*************** The ARRL Letter Vol. 28, No. 22 June 5, 2009 *************** IN THIS EDITION: * + High Speed Telegraphy on the World Stage * + Changes to ARRL VHF/UHF Contest Rules Now in Place * + Jeff Beals, WA4AW, Appointed Southeastern Division Vice Director * + First 2009 ARRL Teachers Institute in the Books * ARRL In Action: What Have We Been Up to Lately? * + President Obama to Renominate FCC Commissioner Robert McDowell for New Term * + NASA Releases New Predictions for Solar Cycle 24 * Solar Update * IN BRIEF: This Week on the Radio ARRL Continuing Education Course Registration + Mal Eiselman, NC4L, Wins May QST Cover Plaque Award Operation Approved for DXCC Credit More 2009 Field Day T Shirts on the Way +Available on ARRL Audio News <http://www.arrl.org/arrlletter/audio/> =========================================================== ==>Delivery problems: First see FAQ <http://www.arrl.org/members-only/faq.html#nodelivery>, then e-mail <firstname.lastname@example.org> ==>Editorial questions or comments only: S. Khrystyne Keane, K1SFA <email@example.com> =========================================================== ==> HIGH SPEED TELEGRAPHY ON THE WORLD STAGE The October 1936 issue of QST reported on the first official "Amateur Code Speed Contest" ever held. Eugene A. Hubbell, W9ERU, took home the silver trophy with his wining speed of 52.2 words per minute. Held at the ARRL Central Division Convention that year, the contest required operators to decipher plain language text for two minute intervals that ranged in speed from 25 to 52.7 words per minute. "Only bona-fide amateurs, holding at least an amateur operator's license, were eligible" to compete in the contest, the article stated <http://p1k.arrl.org/cgi-bin/topdf.cgi?id=18072&pub=qst>. Fast forward to 1995. Competitors from 15 countries on three continents traveled to Siofok, Hungary to show off their CW operating skills in the first IARU High Speed Telegraphy (HST) World Championship. According to Barry Kutner, W2UP, HST has long been considered a sport in Europe, especially Eastern Europe, similar to chess or an Olympic sport. Kutner was the sole US representative at the 2005 HST World Championship in Macedonia. In 2009, he is leading a team of seven this September to Obzor, Bulgaria for the Ninth High Speed Telegraphy IARU World Championship <http://www.hst2009.eu/>. Kutner said that most of the participating IARU Member-Societies hold a national competition in their country, seeking members to field and sponsor a team to the World Championship. "In some of the eastern European countries, where they take this very seriously, there are team and/or individual coaches, too," he said. Competitors must be licensed Amateur Radio operators, except entrants in the younger categories may be SWLs. The IARU HST World Championships follow rules set forth by the IARU Region 1 High Speed Telegraphy Working Group <http://www.darc.de/referate/dx/archives/hstrules.pdf>. In the US, Kutner said those who wish to participate in the World Championship do so at their own expense. "In past years, there has either been one -- myself in 2005 and Ilya Kleyman in 2007 -- or no US participants," he told the ARRL. "This year, we have a team!" The US team consists of shortwave listener Brana Kleyman (category A, women 16 and younger); Kody Low, KB3RUP, and Cal Darula, K0DXC (category B, men 16 and younger); Ilya Kleyman, KE7OPG, and Ken Low, NV1P (category H, men age 40-49), and Gary Schmidt, W5ZL, and Kutner (Category I, men 50 and older). "The 2 OM categories are full," Kutner said. "But we are always looking for younger hams, especially young ladies!" There are nine categories, and each country can only send two competitors per category, for a maximum of 18 competitors. There are three main competitive events at HST meets: Transmitting, receiving and receiving Amateur Radio call signs via RUFZxp <http://www.rufzxp.net/>; the sending and receiving portions of the competition are referred to as the Radioamateur Practicing Tests (RPT). There is also a pileup competition. In the RPT, random letters and numbers are sent via Morse code -- five characters at a time -- at a high speed. Separate competitions are held for the reception of only the 26 letters of the Latin alphabet, only the 10 Arabic numerals or a mixed content of letters, numbers and some punctuation symbols. Competitors may choose to record the text by hand on paper or by typing on a computer keyboard. The competition starts with one minute of transmission sent at an initial speed defined for the entry category (usually 50 letters per minute for juniors and 80 letters per minute for the other age categories). After each test, the competitors' copy is judged for errors. Subsequent tests are each conducted at an increased speed until no competitor remains who can copy the text without excessive error. The transmission tests require competitors to send five character groups in Morse code as fast as possible. Competitors send a printed message of five character groups at a specific speed that is judged for its accuracy by a panel of referees. Like the receiving tests, there are separate competitions for sending five character groups of only letters, only numbers or a mixed content of letters, numbers and some punctuation symbols. Kutner noted that 100 letters per minute is equivalent to 25 words per minute and 100 numbers per minute is equal to 36 words per minute. The mixed category of 100 letters, numbers and punctuation is equal to 29 words per minute. The Amateur Radio Call Sign Receiving Test uses a software program called RufzXP that generates a score for each competitor. Rufz is the abbreviation of the German word Rufzeichen-Horen that means "listening of call signs." In RufzXP, competitors listen to an Amateur Radio call sign sent in Morse code and must enter that call sign with the computer keyboard. If the competitor types in the call sign correctly, their score improves, and the speed at which the program sends subsequent call signs increases. If the competitor types in the call sign incorrectly, the score is penalized and the speed decreases. Only one call sign is sent at a time and the event continues for a fixed number of call signs (usually 50). Competitors can choose the initial speed at which the program sends the Morse code and the winner is the competitor with the highest generated score. There is also a Pileup Trainer Test that simulates a pileup situation on the air -- numerous stations attempt to establish two-way contact with one particular station at the same time. This competition uses a software program called MorseRunner <http://www.dxatlas.com/MorseRunner/>. In this test, more than one amateur radio call sign is sent at a time via Morse code that is generated at different audio frequencies and speeds, timed to overlap each other. Competitors must record as many of the call signs as they can during a fixed period of time. They may choose to do this either by recording the call signs by hand on paper or by typing them in with a computer keyboard. The winner is the competitor with the most correctly recorded call signs. Kutner said that each US team member practices on an individual basis, using both on-the-air and computer generated CW. As the team gears up for Bulgaria, "we are in frequent contact via e-mail, exchanging tips and ideas," he said. HST has definitely come a long way since 1936 when Hubbell dazzled the crowds with 52.2 words per minute; competitors at the IARU HST World Championships consistently have speeds of more than 500 characters per minute -- 100 words per minute. While it's too late to join the 2009 US team, it's not too early to think about upcoming events. If you are able to copy and/or send CW at dizzying speeds, why not think about attending the next IARU HST World Championship? For more information on HST events, contact Kutner via e-mail <firstname.lastname@example.org>. ==> CHANGES TO ARRL VHF/UHF CONTEST RULES NOW IN PLACE The League's Programs and Services Committee has approved recommendations made by the ARRL's VHF-UHF Advisory Committee (VUAC) <http://www.arrl.org/contests/vuac.html> to change two rules in the ARRL's VHF/UHF contest program. These changes are in effect immediately, and include the 2009 June VHF QSO Party, scheduled for June 13-15 <http://www.arrl.org/contests/rules/2009/june-vhf.html>. The first change concerns the Limited Rover category. The ARRL Programs and Services Committee accepted the VUAC's proposal that Limited Rovers may now compete on only the four lowest frequency bands available for any given contest. For the January, June and September VHF Contests, this means 6 and 2 meters, as well as 222 and 432 MHz. For the August UHF Contest, this means 222, 432 and 902 MHz and 1.2 GHz. QSOs on other bands can be made by Limited Rovers, but they will not count toward the Limited Rover's score and will be considered a checklog. "We have already applied changes to the log-checking software that will adjust the Limited Rover's QSOs above the lowest four bands to zero-point QSOs," said ARRL Contest Branch Manager Sean Kutzko, KX9X. The second change concerns the ARRL UHF Contest <http://www.arrl.org/contests/rules/2009/uhf.html>. For the first time, Kutzko said, the ARRL Awards Committee voted to add Club Competition to the UHF Contest, beginning in 2009. "This is something that the VHF/UHF community has been asking for for quite some time," he explained. "The VUAC made their recommendations and the Awards Committee agreed. We hope to see VHF/UHF clubs across the country help increase participation and get involved with this fun contest." According to Kutzko, these changes come on the heels of the redesign of the June VHF QSO Party Plaque Program. "In the past," he said, "plaques in the June VHF QSO Party have been awarded for first through tenth place in any category, regardless of location. As any VHFer will tell you, there are radical differences in propagation from one part of the country to another. We decided the plaque program needed to be based on Division, just like every other plaque program that the ARRL offers, not position in the standings." Kutzko explained that the Programs and Services Committee agreed with this recommendation and voted in favor of it: "This change in structure recognizes the Division-level competition that takes place in the June VHF QSO Party, sometimes under conditions of little to no propagation." June VHF QSO Party plaque sponsorships are available for all entry categories in all 15 ARRL Divisions, Canada, Mexico and DX. If you or your club is interested in sponsoring a plaque ($75, including shipping charges), contact ARRL Contest Branch Manager Sean Kutzko, KX9X, via e-mail <email@example.com> and he will help you find a plaque that's right for you or your club to sponsor. ==> JEFF BEALS, WA4AW, APPOINTED SOUTHEASTERN DIVISION VICE DIRECTOR With the approval of the ARRL Ethics and Elections Committee, ARRL President Joel Harrison, W5ZN, appointed Southern Florida Assistant Section Manager Jeff Beals, WA4AW, as Vice Director in the Southeastern Division, effective June 1. Beals replaces Sandy Donohue, W4RU, who passed away last month <http://www.arrl.org/news/stories/2009/05/05/10805/?nc=1>. An Extra class licensee, Beals was first licensed in the early 1960s as WN2OUK. Beals -- who splits his time between Royal Palm Beach, Florida and Dothan, Alabama -- has served as Southern Florida Assistant Section Manager since 2002. Beals has also held appointments as Section Emergency Coordinator, Affiliated Club Coordinator, Technical Coordinator, Technical Specialist and District Emergency Coordinator. "I am deeply honored to be chosen by President Harrison to serve as Vice Director of the Southeastern Division," Beals told the ARRL. "I am looking forward to working with Division Director Greg Sarratt, W4OZK, to provide quality service and representation to the members of the Southeastern Division. I feel that my years of service in the ARRL Field Organization provide me with a unique outlook on what our members expect of our League. My ability to listen and learn from them will assist Greg and myself to provide the representation they have come to expect from the Southeastern Division." Sarratt said that was "proud" that Beals was chosen to be the new Southeastern Division Vice-Director: "Jeff has a heart for Amateur Radio. He and I have worked together at many hamfests in the Southeastern Division and I look forward to many more. Please join me in welcoming Jeff as Southeastern Division Vice Director." Beals said he would be "remiss if I didn't mention the many years of friendship and tutelage given to me by former Southeastern Director Frank Butler, W4RH, and Vice Director Sandy Donahue, W4RU (SK). Their years of service to the League and to Amateur Radio are much appreciated by me and the many members of the Division with whom they came in contact." Beals was a long-time friend of Donahue's. "I knew Sandy for more than 25 years," he told the ARRL upon Donahue's passing. "He was very, very devoted to Amateur Radio, especially the public service side: Emergency Communications, traffic handling and helping out wherever and whenever he could. We had a lot in common." Beals counts emergency communications support, liaison with served agencies, radio club liaison and support, classic Amateur Radio operation and restoration, and training of Section volunteers as just some of his Amateur Radio activities. "I am always promoting Amateur Radio and the ARRL at community events, and I attend many club meetings, functions and hamfests throughout the Division," he said. "I am a participant in a pilot project to provide membership support to members of the ARRL Southern Florida Section; this project has since grown to encompass the entire Southeastern Division." He also holds commendations from the State of Florida for his communications support during Hurricanes Andrew, Frances, Jean and Katrina. "During my tenure as the Southern Florida Section SEC, President Harrison appointed me to serve on the National Emergency Response Planning Committee. One of the challenges facing many of our SFL Section members -- as well as the rest of our nation -- is the ability to construct an effective antenna system in communities governed by covenants, conditions and restrictions (CC&Rs) <http://www.arrl.org/FandES/field/regulations/local/ccr.html>," Beals explained. "I am -- and always have been -- a staunch supporter of any bill in Congress, such as HR 2160 <http://www.arrl.org/news/stories/2009/04/30/10792/?nc=1>, to effect such change in these most restrictive regulations that prevent hams from providing needed public service communications, as well as their enjoyment of Amateur Radio. Beals is a Life Member of the ARRL, Quarter Century Wireless Association and the Antique Wireless Association; he is a Senior Grade member of the Radio Club of America and the ARRL A-1 Operator Club <http://www.arrl.org/awards/a1-op/>. He is Past President of the Fort Myers and West Palm Beach Amateur Radio Clubs and current member of the Palms West ARC, North Florida ARS, Wiregrass ARC, OOTC, the Florida and Alabama Contest Groups and the Florida East Coast DX Club. ==> FIRST 2009 ARRL TEACHERS INSTITUTE IN THE BOOKS The week of May 25 saw the completion of the first 2009 Teachers Institute on Wireless Technology <http://www.arrl.org/FandES/tbp/ti.html>. According to Education and Technology Program Coordinator Mark Spencer, WA8SME, about half of the participants came from the host institution, the New Mexico Military Institute (NMMI) in Roswell <http://www.nmmi.edu/>. "The NMMI was an exceptional venue for the Teachers Institute and the school's chaplain, Major Dan Musgrave, WD8RMG, proved to be a gracious host, as well as one of the NMMI faculty participants," Spencer recounted. Spencer said that the Teachers Institute curriculum -- four days of intensive in-service training in basic electronics, the science of radio, bringing space technology into the classroom, microcontroller programming and basic robotics -- continues to be refined. "One participant, a Colonel, commented that the Teachers Institute far exceeded her expectations, and that she could not even imagine the amount of material that was covered during the course," Spencer said. Another participant -- a Lieutenant Colonel who is the NMMI choir and band director -- quickly made connections between the operation of the musical instruments he instructs (and his cadet students use) and the five building blocks of radio that are presented in the Science of Radio unit. "This connection between content areas -- in this case music and electronics -- is an example of what the program and the Teachers Institutes are all about," Spencer said. "This instructor will now be in a better position to help his students to make their own connections between the subjects they are studying in school. These connections make learning relevant." The next two Teachers Institutes -- in Rocklin, California and in Tucson, Arizona -- are scheduled for this coming week, marking the first time that two Teachers Institutes have been held at the same time. Spencer and Teachers Institute Instructor Miguel Enriquez, KD7RPP, plan to connect the two sessions by making a satellite contact using AO27. "This will demonstrate to participants how amateurs connect with each other via satellites," Spencer explained, "making a practical demonstration of the Space in the Classroom unit." ==> ARRL IN ACTION: WHAT HAVE WE BEEN UP TO LATELY? This feature -- including convenient Web links to useful information -- is a concise monthly update of some of the things ARRL is doing on behalf of its members. This installment covers the month of May. The ARRL solicited support for HR 2160, the Amateur Radio Emergency Communications Enhancement Act of 2009 <http://www.arrl.org/news/stories/2009/05/12/10818>. An ARRL Freedom of Information Act request forced the FCC to release the redacted portions of the studies on which they relied with regard to their Broadband over Powerline (BPL) rulemaking in 2004 <http://www.arrl.org/news/stories/2009/05/08/10811/?nc=1>. The ARRL hosted their 2009 National Convention at the Dayton Hamvention on May 15-17 <http://www.arrl.org/news/stories/2009/05/16/10823/?nc=1>. The ARRL honored those who donated more than $1000 to the League in 2008 with a reception just prior to the 2009 ARRL National Convention and Dayton Hamvention. Three new members of the ARRL's Maxim Society <http://www.arrl.org/development/maxim.html> were introduced at the reception <http://www.arrl.org/news/stories/2009/05/27/10839/?nc=1>. The ARRL's Programs and Services Committee approved two changes to ARRL VHF and UHF contests <http://www.arrl.org/news/stories/2009/05/29/10847/?nc=1>. The first of seven ARRL Teachers Institute on Wireless Technology took place in Roswell, New Mexico <http://www.arrl.org/news/stories/2009/06/02/10852/ >. The ARRL Public Relations Committee honored three Public Information Officers for going above and beyond in ensuring that the role of Amateur Radio is explained to media and the public, especially in unanticipated situations in the field <http://www.arrl.org/news/stories/2009/05/14/10813/?nc=1>. The Committee also introduced the new PR-101 course <http://www.arrl.org/catalog/?item=0133> at the 2009 ARRL National Convention at the Dayton Hamvention <http://www.arrl.org/news/stories/2009/05/15/10817/?nc=1>. ARRL President Joel Harrison, W5ZN, presented former ARISS International Chairman Frank Bauer, KA3HDO, with the ARRL President's Award at Dayton <http://www.arrl.org/news/stories/2009/05/27/10838/?nc=1>. W1AW and W1HQ received some new antennas during their semi-annual tower inspection <http://www.arrl.org/news/stories/2009/05/20/10827/?nc=1>. At month's end, the ARRL had awarded 269 Triple Play Awards <http://www.arrl.org/awards/#tripleplay> since the award's inception January 1, 2009 <http://www.arrl.org/news/stories/2009/05/28/10843/?nc=1>. The ARRL participated in the 2009 Maker's Faire in San Mateo, California <http://www.arrl.org/news/stories/2009/05/26/10835/?nc=1>. Mel Parkes, NM7P, of Layton, was re-elected as the Utah Section Manager. Dan Pruitt, AE6SX, is the new Section Manager in the San Joaquin Valley Section. The Rhode Island, Maryland-DC, West Texas, Nevada, Northern New Jersey and New Hampshire Sections will keep their incumbent Section Managers <http://www.arrl.org/news/stories/2009/05/21/10829/?nc=1>. The current 7Z1CQ operation in Saudi Arabia has been approved for DXCC credit <http://www.arrl.org/?artid=8964>. ==> PRESIDENT OBAMA TO RENOMINATE FCC COMMISSIONER ROBERT MCDOWELL FOR NEW TERM On Tuesday, June 2, President Barack Obama announced that he will renominate current FCC Commissioner Robert McDowell for another term <http://www.whitehouse.gov/the_press_office/President-Obama-Announces-Hi s-Intent-to-Nominate-Robert-McDowell-for-Another-Term-at-the-FCC/>. McDowell, a Republican, was first nominated by President George W. Bush and sworn into office in June 2006, filling the unexpired term of Republican Kathleen Q. Abernathy. McDowell, whose present term expires June 30, 2009, would need to be confirmed by the Senate. Commissioners' terms are five years long. According to the White House, McDowell has collaborated with his fellow Commissioners to develop and establish American communications policy covering the wireless, media and Internet industries, as well as international policy matters. He has worked to create rules governing wireless auctions, establish a framework for unlicensed use of TV "white spaces" spectrum, develop incentives to encourage the development of new broadband technologies, review public interest benefits as part of the approval process of proposed corporate mergers and adjudicate enforcement proceedings. McDowell brings to the FCC approximately 16 years of private sector experience in the communications industry. Immediately prior to joining the Commission, McDowell was a senior executive for a trade association representing competitive facilities-based telecommunications service providers. He has served on the North American Numbering Council (NANC) <http://www.fcc.gov/wcb/cpd/Nanc/> and on the Board of Directors of North American Numbering Plan Billing and Collection (NBANC) <http://www.fcc.gov/wcb/cpd/numbering/nbc.html>. Acting Chairman Michael Copps congratulated McDowell on his renomination, saying he was "truly delighted that he will continue on as a fellow Commissioner. Since becoming Acting Chairman several months ago, I appreciate more than ever Rob's collegiality, his openness, his creative intellect, and the deep sense of purpose he brings to his work. I especially want to thank him for all the talent and energy he has brought to our work on next week's DTV transition. He has traveled near and far to help consumers prepare and he has done an outstanding job in helping us deploy an extensive DTV Call Center operation. I look forward to our continuing work together as we tackle the many tough communications issues confronting the Commission and the country." McDowell was graduated cum laude from Duke University in 1985. After serving as chief legislative aide to a member of the Virginia House of Delegates, he attended the Marshall-Wythe School of Law at the College of William and Mary. Upon his graduation from law school, McDowell joined the Washington, DC office of Arter & Hadden, a national law firm, now closed, that was based in Cleveland. McDowell is admitted to practice law before the courts of the Commonwealth of Virginia, the US District Court for the Eastern District of Virginia and the US Courts of Appeals for the District of Columbia, First, Fourth and Fifth Circuits, as well as the US Supreme Court. He lives in Fairfax County, Virginia on his family's farm with his wife Jennifer and their three children. ==> NASA, NOAA RELEASES NEW PREDICTIONS FOR SOLAR CYCLE 24 An international panel of experts -- led by the National Oceanic and Atmospheric Administration (NOAA) and sponsored by NASA -- has released a new prediction for the next solar cycle: Solar Cycle 24 will peak in May 2013 with a below-average number of sunspots <http://science.nasa.gov/headlines/y2009/29may_noaaprediction.htm?list13 00638>. "If our prediction is correct, Solar Cycle 24 will have a peak sunspot number of 90, the lowest of any cycle since 1928 when Solar Cycle 16 peaked at 78," said panel chairman Doug Biesecker of NOAA's Space Weather Prediction Center. This report clarifies a NOAA report from May 2009 that stated that Solar Cycle 24 would bring "90 sunspots per day on average" <http://www.noaanews.noaa.gov/stories2009/20090508_solarstorm.html>. The latest forecast revises a prediction issued in 2007 <http://www.arrl.org/news/stories/2008/01/07/100/>. At that time, a sharply divided panel believed solar minimum would come in March 2008 followed by either a strong solar maximum in 2011, or a weak solar maximum in 2012. "It turns out that none of our models were totally correct," said Dean Pesnell of the Goddard Space Flight Center and NASA's lead representative on the panel. "The Sun is behaving in an unexpected and very interesting way." In 2007, experts varied in their predictions on when the solar cycle would peak and how strong it would be. In April of that year, NOAA, in coordination with an international panel of solar experts, predicted that the next 11-year cycle of solar storms "would start in March 2008, plus or minus six months, and peak in late 2011 or mid-2012" <http://www.swpc.noaa.gov/SolarCycle/>. In the cycle forecast issued in April 2007, half of the panel predicted a "moderately strong cycle of 140 sunspots, plus or minus 20, expected to peak in October 2011. The other half predicted a moderately weak cycle of 90 sunspots, plus or minus 10, peaking in August 2012. An average solar cycle ranges from 75 to 155 sunspots. The late decline of Cycle 23 has helped shift the panel away from its earlier leaning toward a strong Cycle 24. The group is evenly split between a strong and a weak cycle." At a meeting of the American Geophysical Union in San Francisco in December 2007, David Hathaway of NASA's Marshall Space Flight Center, along with colleague Robert Wilson, said that Solar Cycle 24 "looks like it's going to be one of the most intense cycles since record-keeping began almost 400 years ago." They said they believe the next solar maximum should peak around 2010 with a sunspot number of 160, plus or minus 25. "This would make it one of the strongest solar cycles of the past 50 years -- which is to say, one of the strongest in recorded history." Four of the five biggest cycles on record have come in the past 50 years. "Cycle 24 should fit right into that pattern," Hathaway said. Right now -- June 2009 -- the solar cycle is in a valley, the deepest of the past century. In 2008 and 2009, the Sun showed some of the lowest sunspot counts on record, as well as weak solar winds and a low solar irradiance, going more than two years without a significant solar flare. "In our professional careers, we've never seen anything quite like it," Pesnell said. "Solar minimum has lasted far beyond the date we predicted in 2007." In recent months, however, Pesnell said that the Sun has begun to show some small signs of life: Small sunspots and "proto-sunspots" are popping up with increasing frequency. Enormous currents of plasma on the Sun's surface are gaining strength and slowly drifting toward its equator. Radio astronomers have detected a tiny but significant uptick in solar radio emissions. All these things are precursors of an awakening Solar Cycle 24 and form the basis for the panel's new, almost unanimous forecast. Pesnell cautioned optimism, telling the ARRL that there is an "error bar of +/- 20." This means Solar Cycle 24's sunspot number could be as high as 110, or as low as 70. "Based upon my own personal research, I don't think we'll see 90 [sunspots in Solar Cycle 24]," he said. When asked if such a low number foretold the beginnings of a Maunder Minimum <http://en.wikipedia.org/wiki/Maunder_minimum>, Pesnell said that a Maunder Minimum takes several cycles to appear: "Sunspots [in solar cycles] leading up to the Maunder Minimum took several cycles to disappear. I really can't predict what will happen in Solar Cycle 25. What we're seeing now is something that looks like a sunspot, but it looks as if someone has come along and 'stomped' on it, creating a multitude of little things. We don't have a name for this and we've never seen anything like it before." There could be more surprises, panelists acknowledge -- and more revisions to the forecast. "Go ahead and mark your calendar for May 2013," Pesnell said. "But use a pencil." -- Some information from NASA ==>SOLAR UPDATE Tad "In the Sun he sang with cheerful heart" Cook, K7RA, this week reports: It is so great to see some real Solar Cycle 24 sunspot activity this week. Instead of a phantom that pops into view one day and is gone the next, we have sunspot 1019, which has persisted for five days so far. Emerging on Sunday, May 31, the resulting daily sunspot numbers through June 4 are 15, 23, 19, 17 and 17. This is a Solar Cycle 24 spot, and at high latitude too -- an indication of a new cycle spot. Meanwhile, the low solar wind and quiet geomagnetic conditions continue. Currently, spot 1019 is about to fade, although it is still a few days away from crossing the eastern limb to the far side. NOAA and the US Air Force expect geomagnetic conditions to continue to be quiet, and a planetary A index around 5 is predicted until June 29. Predicted solar flux values are 72 for June 5-6, then 74 on June 7-13. Geophysical Institute Prague predicts quiet geomagnetic conditions June 5-8, quiet to unsettled June 9-10 and quiet again June 11. Sunspot numbers for May 28-June 3 were 0, 0, 0, 15, 23, 19 and 17 with a mean of 10.6. The 10.7 cm flux was 67.7, 68.2, 68.5, 68.5, 72.5, 71.9 and 72.5 with a mean of 70. The estimated planetary A indices were 7, 5, 3, 3, 3, 2 and 4 with a mean of 3.9. The estimated mid-latitude A indices were 5, 4, 2, 3, 2, 2 and 4 with a mean of 3.1. For more information concerning radio propagation, visit the ARRL Technical Information Service Propagation page <http://www.arrl.org/tis/info/propagation.html>. To read this week's Solar Report in its entirety, check out the W1AW Propagation Bulletin page <http://www.arrl.org/w1aw/prop/>. This week's "Tad Cookism" brought to you by William Allingham's "A Singer" <http://www.sonnets.org/allinghm.htm#005>. __________________________________ ==>IN BRIEF: * This Week on the Radio: This week, the SEANET Contest, IARU Region 1 Field Day and the Alabama QSO Party are all June 6-7. Next week is the ARRL June VHF QSO Party on June 13-15. The Asia-Pacific Sprint is June 13. The GACW WWSA CW DX Contest and the ANARTS WW RTTY Contest are June 13-14. All dates, unless otherwise stated, are UTC. See the ARRL Contest Branch page <http://www.arrl.org/contests/>, the ARRL Contest Update <http://www.arrl.org/contests/update/> and the WA7BNM Contest Calendar <http://www.hornucopia.com/contestcal/index.html> for more info. Looking for a Special Event station? Be sure to check out the ARRL Special Event Station Web page <http://www.arrl.org/contests/spev.html>. * ARRL Continuing Education Course Registration: Registration remains open through Sunday, June 28, 2009, for these online course sessions beginning on Friday, July 10, 2009: Amateur Radio Emergency Communications Level 1; Antenna Modeling; Radio Frequency Interference; Antenna Design and Construction; Ham Radio (Technician) License Course; Propagation; Analog Electronics, and Digital Electronics. Each online course has been developed in segments -- learning units with objectives, informative text, student activities and quizzes. Courses are interactive, and some include direct communications with a Mentor/Instructor. Students register for a particular session that may be 8, 12 or 16 weeks (depending on the course) and they may access the course at any time of day during the course period, completing lessons and activities at times convenient for their personal schedule. Mentors assist students by answering questions, reviewing assignments and activities, as well as providing helpful feedback. Interaction with mentors is conducted through e-mail; there is no appointed time the student must be present -- allowing complete flexibility for the student to work when and where it is convenient. To learn more, visit the CCE Course Listing page <http://www.arrl.org/cep/student> or contact the Continuing Education Program Coordinator <firstname.lastname@example.org>. * Mal Eiselman, NC4L, Wins May QST Cover Plaque Award: The winner of the QST Cover Plaque Award for May is Mal Eiselman, NC4L, for his article "Troubleshooting Radios." Congratulations, Mal! The winner of the QST Cover Plaque award -- given to the author or authors of the best article in each issue -- is determined by a vote of ARRL members on the QST Cover Plaque Poll Web page <http://www.arrl.org/members-only/QSTvote.html>. Cast a ballot for your favorite article in the June issue by Tuesday, June 30. * Operation Approved for DXCC Credit: ARRL DXCC Manager Bill Moore, NC1L, reports that the HZ1EA operation in Saudi Arabia has been approved for DXCC credit. "If you had cards that were recently rejected for this operation, please send an e-mail to the ARRL DXCC Desk <email@example.com > and you will be placed on the list for update," Moore said. "Once completed, if you have an account in Logbook of the World (LoTW), the update will be posted to your account" <http://www.arrl.org/lotw >. * More 2009 Field Day T Shirts on the Way: The 2009 ARRL Field Day T shirts are a huge hit <http://www.arrl.org/catalog/?item=NO-0515 >, topping demand from previous years. "While the current supply of Field Day shirts has stocked out, we expect to be re-supplied before the end of next week -- in time to fulfill all orders to clubs and individuals," said ARRL Sales and Marketing Manager Bob Inderbitzen, NQ1R. "We appreciate everyone's patience and apologize for shipping delays." This year's logo captures the spirit of Field Day in camp-like fashion. The artwork depicts a woodland outdoor scene on a green-colored shirt. The logo was designed by ARRL Graphic Arts Supervisor Sue Fagan, KB1OKW, and Senior Technical Illustrator David Pingree, N1NAS. "We've received some really nice compliments about the design -- and a couple of funny remarks asking why we left out the grizzly bear," Inderbitzen said. 2009 ARRL Field Day is June 27-28 <http://www.arrl.org/fieldday >. =========================================================== The ARRL Letter is published Fridays, 50 times each year, by the American Radio Relay League: ARRL--the national association for Amateur Radio, 225 Main St, Newington, CT 06111; tel 860-594-0200; fax 860-594-0259; <http://www.arrl.org/>. Joel Harrison, W5ZN, President. The ARRL Letter offers a weekly e-mail digest of essential and general news of interest to active radio amateurs. Visit the ARRL Web site <http://www.arrl.org/> for the latest Amateur Radio news and news updates. The ARRL Web site <http://www.arrl.org/> also offers informative features and columns. ARRL Audio News <http://www.arrl.org/arrlletter/audio/> is a weekly "ham radio newscast" compiled and edited from The ARRL Letter. It's also available as a podcast from our Web site. Material from The ARRL Letter may be republished or reproduced in whole or in part in any form without additional permission. Credit must be given to The ARRL Letter/American Radio Relay League. ==>Delivery problems (ARRL member direct delivery only!): firstname.lastname@example.org ==>Editorial questions or comments: S. Khrystyne Keane, K1SFA, email@example.com ==>ARRL News on the Web: <http://www.arrl.org/> ==>ARRL Audio News: <http://www.arrl.org/arrlletter/audio/> or call 860-594-0384 ==>How to Get The ARRL Letter The ARRL Letter is available to ARRL members free of charge directly from ARRL HQ. To subscribe, unsubscribe or change your address for e-mail delivery: ARRL members first must register on the Members Only Web Site <http://www.arrl.org/members/>. You'll have an opportunity during registration to sign up for e-mail delivery of The ARRL Letter, W1AW bulletins, and other material. To change these selections--including delivery of The ARRL Letter--registered members should click on the "Member Data Page" link (in the Members Only box). Click on "Modify membership data," check or uncheck the appropriate boxes and/or change your e-mail address if necessary. (Check "Temporarily disable all automatically sent email" to temporarily stop all e-mail deliveries.) Then, click on "Submit modification" to make selections effective. (NOTE: HQ staff members cannot change your e-mail delivery address. You must do this yourself via the Members Only Web Site.) The ARRL Letter also is available to all, free of charge, from these sources: * ARRLWeb <http://www.arrl.org/arrlletter/>. (NOTE: The ARRL Letter will be posted each Friday when it is distributed via e-mail.) * The QTH.net listserver, thanks to volunteers from the Boston Amateur Radio Club: Visit Mailing Lists@QTH.Net <http://mailman.qth.net/mailman/listinfo/letter-list>. (NOTE: The ARRL cannot assist subscribers who receive The ARRL Letter via this listserver.) Copyright 2009 American Radio Relay League, Inc. All Rights Reserved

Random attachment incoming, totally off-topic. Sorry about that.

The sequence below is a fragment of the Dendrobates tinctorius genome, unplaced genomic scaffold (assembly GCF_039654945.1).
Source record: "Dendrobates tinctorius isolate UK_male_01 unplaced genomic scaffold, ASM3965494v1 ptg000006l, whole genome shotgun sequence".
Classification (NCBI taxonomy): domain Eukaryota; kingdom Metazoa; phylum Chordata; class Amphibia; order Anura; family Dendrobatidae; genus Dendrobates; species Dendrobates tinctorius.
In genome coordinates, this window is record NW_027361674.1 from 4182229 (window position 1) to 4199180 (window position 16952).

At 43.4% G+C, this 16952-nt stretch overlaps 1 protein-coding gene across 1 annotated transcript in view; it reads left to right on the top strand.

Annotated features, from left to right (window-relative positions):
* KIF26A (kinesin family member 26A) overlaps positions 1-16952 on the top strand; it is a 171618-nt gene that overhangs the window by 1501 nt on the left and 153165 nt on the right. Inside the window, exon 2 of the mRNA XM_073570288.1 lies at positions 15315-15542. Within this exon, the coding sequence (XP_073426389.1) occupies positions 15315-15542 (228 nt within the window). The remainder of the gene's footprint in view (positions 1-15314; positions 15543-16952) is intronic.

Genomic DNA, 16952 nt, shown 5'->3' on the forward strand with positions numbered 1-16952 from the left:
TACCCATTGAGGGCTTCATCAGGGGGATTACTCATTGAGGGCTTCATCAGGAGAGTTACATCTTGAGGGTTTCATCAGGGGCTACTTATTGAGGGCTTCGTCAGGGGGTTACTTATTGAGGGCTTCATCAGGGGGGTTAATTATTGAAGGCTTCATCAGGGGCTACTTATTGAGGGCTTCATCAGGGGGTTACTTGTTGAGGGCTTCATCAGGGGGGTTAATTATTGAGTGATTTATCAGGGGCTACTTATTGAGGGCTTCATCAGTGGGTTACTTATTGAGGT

The ARRL Letter